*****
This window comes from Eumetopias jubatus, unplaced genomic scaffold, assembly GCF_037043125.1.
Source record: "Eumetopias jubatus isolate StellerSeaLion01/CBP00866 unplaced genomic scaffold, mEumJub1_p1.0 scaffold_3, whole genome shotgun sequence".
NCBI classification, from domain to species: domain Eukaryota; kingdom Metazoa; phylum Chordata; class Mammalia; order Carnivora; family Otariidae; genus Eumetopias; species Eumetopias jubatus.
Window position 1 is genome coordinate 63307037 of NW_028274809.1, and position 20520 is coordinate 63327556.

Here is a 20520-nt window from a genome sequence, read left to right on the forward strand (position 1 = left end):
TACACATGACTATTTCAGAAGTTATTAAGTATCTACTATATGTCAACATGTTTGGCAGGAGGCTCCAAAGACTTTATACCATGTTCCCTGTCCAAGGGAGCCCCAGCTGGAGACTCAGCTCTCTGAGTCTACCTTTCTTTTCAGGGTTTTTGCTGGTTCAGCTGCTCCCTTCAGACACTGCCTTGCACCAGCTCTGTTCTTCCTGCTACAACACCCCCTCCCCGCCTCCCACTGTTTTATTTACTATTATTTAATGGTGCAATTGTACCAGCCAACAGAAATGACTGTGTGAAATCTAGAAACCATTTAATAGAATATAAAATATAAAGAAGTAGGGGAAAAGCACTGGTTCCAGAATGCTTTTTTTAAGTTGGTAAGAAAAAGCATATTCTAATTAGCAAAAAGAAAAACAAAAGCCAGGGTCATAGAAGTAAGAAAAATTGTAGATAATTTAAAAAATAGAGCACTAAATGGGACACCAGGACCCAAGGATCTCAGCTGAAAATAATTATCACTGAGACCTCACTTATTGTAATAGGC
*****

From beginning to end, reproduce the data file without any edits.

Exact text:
This window comes from Eumetopias jubatus, unplaced genomic scaffold, assembly GCF_037043125.1.
Source record: "Eumetopias jubatus isolate StellerSeaLion01/CBP00866 unplaced genomic scaffold, mEumJub1_p1.0 scaffold_3, whole genome shotgun sequence".
NCBI classification, from domain to species: domain Eukaryota; kingdom Metazoa; phylum Chordata; class Mammalia; order Carnivora; family Otariidae; genus Eumetopias; species Eumetopias jubatus.
Window position 1 is genome coordinate 63307037 of NW_028274809.1, and position 20520 is coordinate 63327556.

Here is a 20520-nt window from a genome sequence, read left to right on the forward strand (position 1 = left end):
TACACATGACTATTTCAGAAGTTATTAAGTATCTACTATATGTCAACATGTTTGGCAGGAGGCTCCAAAGACTTTATACCATGTTCCCTGTCCAAGGGAGCCCCAGCTGGAGACTCAGCTCTCTGAGTCTACCTTTCTTTTCAGGGTTTTTGCTGGTTCAGCTGCTCCCTTCAGACACTGCCTTGCACCAGCTCTGTTCTTCCTGCTACAACACCCCCTCCCCGCCTCCCACTGTTTTATTTACTATTATTTAATGGTGCAATTGTACCAGCCAACAGAAATGACTGTGTGAAATCTAGAAACCATTTAATAGAATATAAAATATAAAGAAGTAGGGGAAAAGCACTGGTTCCAGAATGCTTTTTTTAAGTTGGTAAGAAAAAGCATATTCTAATTAGCAAAAAGAAAAACAAAAGCCAGGGTCATAGAAGTAAGAAAAATTGTAGATAATTTAAAAAATAGAGCACTAAATGGGACACCAGGACCCAAGGATCTCAGCTGAAAATAATTATCACTGAGACCTCACTTATTGTAATAGGC